When my mother died, I went shopping for a nice dress for her to be buried in. She’d been in a dementia ward for some time, and almost all of her beautifully handmade (by her) clothes had vanished.

The dress I found was perfect, but had cap sleeves and I, perhaps strangely, was concerned that she’d be cold. After a prolonged search for a scarf to complement the dress, I found one that was perfect in every way, except it had a fringe. I liked the fringe, but my mother would definitely not have. I considered cutting it off, until my oldest and dear friend Helen, who’d offered to join me and help me shop, said, why don’t you keep the fringe? It’ll be a little bit of you that goes with her.

A sob caught in my throat. It felt so poignant, because my mother in life was rarely interested in me being me. It felt like a liberating moment when I could decide to be me anyway, whether it was well received or not, when she could no longer object.

It’s a lifetime of growing to be you. To be the leader that you want to be.

Being the leader you want to be, to have the impact you want to have, will not always be well received.

You might take that as a failure. In fact, it may feel like a full face plant.

In a meeting I attended a while ago, I kept raising the issue of diversity. Let me just say in the corporate-speak that allowed me to survive in that environment, it was not universally well received. I felt that diversity wasn’t being adequately addressed. After being told by one person to stop making them feel bad and to be more positive, a stunning example of privilege in action, I had a flashback to my corporate days and why I was so glad to be out of that environment.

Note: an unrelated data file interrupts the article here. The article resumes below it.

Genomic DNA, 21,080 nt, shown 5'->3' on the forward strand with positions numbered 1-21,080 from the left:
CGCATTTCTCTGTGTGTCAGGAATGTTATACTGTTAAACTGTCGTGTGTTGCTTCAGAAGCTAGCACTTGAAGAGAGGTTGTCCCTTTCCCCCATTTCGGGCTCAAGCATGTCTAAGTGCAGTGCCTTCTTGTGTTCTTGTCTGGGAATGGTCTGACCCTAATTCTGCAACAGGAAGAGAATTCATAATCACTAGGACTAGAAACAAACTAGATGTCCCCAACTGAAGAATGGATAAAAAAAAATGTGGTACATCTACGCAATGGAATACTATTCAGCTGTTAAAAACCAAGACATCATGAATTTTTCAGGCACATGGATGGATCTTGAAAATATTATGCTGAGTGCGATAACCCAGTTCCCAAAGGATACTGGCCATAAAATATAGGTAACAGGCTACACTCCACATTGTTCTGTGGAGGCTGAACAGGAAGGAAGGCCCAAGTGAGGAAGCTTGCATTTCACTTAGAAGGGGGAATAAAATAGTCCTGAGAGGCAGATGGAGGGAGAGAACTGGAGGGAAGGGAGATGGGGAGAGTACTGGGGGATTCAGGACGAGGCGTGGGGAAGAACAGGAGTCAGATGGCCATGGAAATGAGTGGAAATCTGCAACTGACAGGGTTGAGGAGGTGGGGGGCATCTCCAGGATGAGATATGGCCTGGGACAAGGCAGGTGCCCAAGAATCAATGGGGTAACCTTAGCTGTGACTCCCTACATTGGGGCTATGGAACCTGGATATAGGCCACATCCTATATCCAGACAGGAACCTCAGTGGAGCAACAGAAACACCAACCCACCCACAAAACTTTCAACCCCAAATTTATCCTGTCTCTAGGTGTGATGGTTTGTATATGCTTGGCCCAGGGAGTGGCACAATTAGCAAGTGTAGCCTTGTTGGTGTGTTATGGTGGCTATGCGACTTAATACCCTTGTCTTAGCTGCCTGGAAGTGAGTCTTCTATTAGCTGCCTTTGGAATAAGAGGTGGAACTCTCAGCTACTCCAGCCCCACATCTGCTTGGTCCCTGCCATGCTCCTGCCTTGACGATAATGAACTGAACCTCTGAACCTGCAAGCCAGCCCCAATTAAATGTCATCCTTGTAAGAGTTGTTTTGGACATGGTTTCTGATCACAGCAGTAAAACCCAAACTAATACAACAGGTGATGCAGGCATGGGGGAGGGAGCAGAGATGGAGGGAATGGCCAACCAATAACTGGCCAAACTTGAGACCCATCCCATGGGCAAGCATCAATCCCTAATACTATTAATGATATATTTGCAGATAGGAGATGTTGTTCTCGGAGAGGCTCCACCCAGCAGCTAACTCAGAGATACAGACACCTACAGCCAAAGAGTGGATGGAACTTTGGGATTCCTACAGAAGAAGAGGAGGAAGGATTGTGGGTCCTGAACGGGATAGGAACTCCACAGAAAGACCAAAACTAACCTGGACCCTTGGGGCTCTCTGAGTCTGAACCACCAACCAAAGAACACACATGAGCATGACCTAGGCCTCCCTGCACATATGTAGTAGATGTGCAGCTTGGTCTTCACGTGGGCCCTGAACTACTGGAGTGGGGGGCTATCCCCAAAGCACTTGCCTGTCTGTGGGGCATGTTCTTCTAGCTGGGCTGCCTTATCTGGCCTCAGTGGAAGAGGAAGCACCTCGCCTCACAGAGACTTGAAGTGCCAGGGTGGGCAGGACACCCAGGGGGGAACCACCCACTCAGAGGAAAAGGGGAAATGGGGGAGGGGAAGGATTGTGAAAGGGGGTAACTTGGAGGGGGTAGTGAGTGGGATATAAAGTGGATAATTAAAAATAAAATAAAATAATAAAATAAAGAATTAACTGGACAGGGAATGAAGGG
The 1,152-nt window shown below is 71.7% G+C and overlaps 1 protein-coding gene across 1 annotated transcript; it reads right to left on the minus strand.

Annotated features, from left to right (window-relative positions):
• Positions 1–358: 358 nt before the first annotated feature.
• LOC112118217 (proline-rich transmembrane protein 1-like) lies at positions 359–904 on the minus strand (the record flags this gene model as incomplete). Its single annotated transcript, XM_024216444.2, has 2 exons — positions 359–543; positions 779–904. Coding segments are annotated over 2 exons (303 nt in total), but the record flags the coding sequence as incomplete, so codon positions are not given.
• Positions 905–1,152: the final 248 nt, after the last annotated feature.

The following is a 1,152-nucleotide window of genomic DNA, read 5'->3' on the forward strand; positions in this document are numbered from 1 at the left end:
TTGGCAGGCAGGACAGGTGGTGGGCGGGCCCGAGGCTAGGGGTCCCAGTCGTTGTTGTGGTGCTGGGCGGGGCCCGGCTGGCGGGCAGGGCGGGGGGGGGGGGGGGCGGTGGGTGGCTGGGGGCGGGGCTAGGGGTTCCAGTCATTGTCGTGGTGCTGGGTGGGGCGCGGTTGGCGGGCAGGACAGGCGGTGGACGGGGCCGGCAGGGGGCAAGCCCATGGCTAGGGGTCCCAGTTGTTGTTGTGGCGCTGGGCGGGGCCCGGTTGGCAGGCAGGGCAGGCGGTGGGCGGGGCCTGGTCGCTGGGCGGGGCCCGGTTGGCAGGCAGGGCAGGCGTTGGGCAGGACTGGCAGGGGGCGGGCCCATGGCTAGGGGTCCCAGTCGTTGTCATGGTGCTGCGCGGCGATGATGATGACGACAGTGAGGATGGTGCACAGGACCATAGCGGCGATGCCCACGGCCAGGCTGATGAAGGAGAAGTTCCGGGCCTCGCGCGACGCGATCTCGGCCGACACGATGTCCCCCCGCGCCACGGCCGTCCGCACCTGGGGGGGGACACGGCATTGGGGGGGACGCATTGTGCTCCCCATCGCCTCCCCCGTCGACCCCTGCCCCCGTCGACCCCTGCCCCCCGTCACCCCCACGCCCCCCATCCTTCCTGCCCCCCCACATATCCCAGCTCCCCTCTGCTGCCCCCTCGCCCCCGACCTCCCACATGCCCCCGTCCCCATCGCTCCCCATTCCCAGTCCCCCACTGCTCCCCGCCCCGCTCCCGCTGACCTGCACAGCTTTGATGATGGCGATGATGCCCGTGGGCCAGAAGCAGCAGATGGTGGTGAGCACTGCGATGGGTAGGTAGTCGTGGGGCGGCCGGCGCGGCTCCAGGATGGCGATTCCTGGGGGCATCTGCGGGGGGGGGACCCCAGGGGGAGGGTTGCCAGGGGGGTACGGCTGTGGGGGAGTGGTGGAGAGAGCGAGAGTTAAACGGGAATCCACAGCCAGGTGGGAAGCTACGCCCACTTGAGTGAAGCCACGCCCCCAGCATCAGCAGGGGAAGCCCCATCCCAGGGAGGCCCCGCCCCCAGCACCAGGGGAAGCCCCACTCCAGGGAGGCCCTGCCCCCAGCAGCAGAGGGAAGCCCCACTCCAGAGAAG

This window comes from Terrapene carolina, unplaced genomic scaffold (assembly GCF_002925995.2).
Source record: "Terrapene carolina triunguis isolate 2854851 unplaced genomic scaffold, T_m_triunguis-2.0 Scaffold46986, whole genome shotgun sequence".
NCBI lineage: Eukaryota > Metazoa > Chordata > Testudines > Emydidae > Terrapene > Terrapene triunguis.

It’s always a choice how you choose to show up. On that day, I chose to show up fierce. One of my values, equity, was and is worth advocating for, even if my advocacy is not well received.

Yes, some progress was made. But not enough, in my view. Equity issues starkly remained.

Perhaps I helped sway things to more equitable than the outcome would have been otherwise. I’ll never know. I certainly hope so.

I could perhaps have been more diplomatic, less direct. I could perhaps have worked to assuage the guilt and discomfort this person felt beneath their attempt at silencing me.

The point is, I was willing to do things badly rather than remain silent. I was willing to fail rather than feel that I hadn’t done everything I could. The issue was and is just too important.

And perhaps I didn’t fall on my face as much as I feared. Direct communication is clear, and clarity is a good thing. Assuaging people’s guilt and discomfort is not my job, even though women are often placed in that role. No one can make anyone feel anything (though they may try). If someone feels bad, they have an opportunity to look at their discomfort and what it might mean.

It can feel sometimes that you’ve failed, that you fell on your face. Whether or not that’s true, it’s important to honor what you believe, to be fierce when the stakes are high, to be yourself as a leader even if you can see it’s not being happily accepted.

That’s the work of impact.

I join you in the circle of people who applaud you for showing up, advocating, sometimes falling down, and still carrying on to have the impact you want to have. We’re with you.

Author's Bio: 

Ursula Jorch is a speaker, business coach and consultant who helps entrepreneurs grow a successful business that makes a difference in the world. A 21-year successful entrepreneur herself, Ursula helps you define the difference you want to make in the world and develop strategy and marketing so you have ever-expanding impact.

Find Ursula on her podcast, Work Alchemy: The Impact Interviews where she interviews impactful entrepreneurs and leaders like Seth Godin and Marianne Williamson, and at WorkAlchemy.com for free resources for you and your business.

This article was originally published at https://www.workalchemy.com/be-willing-to-fail and has been syndicated with permission.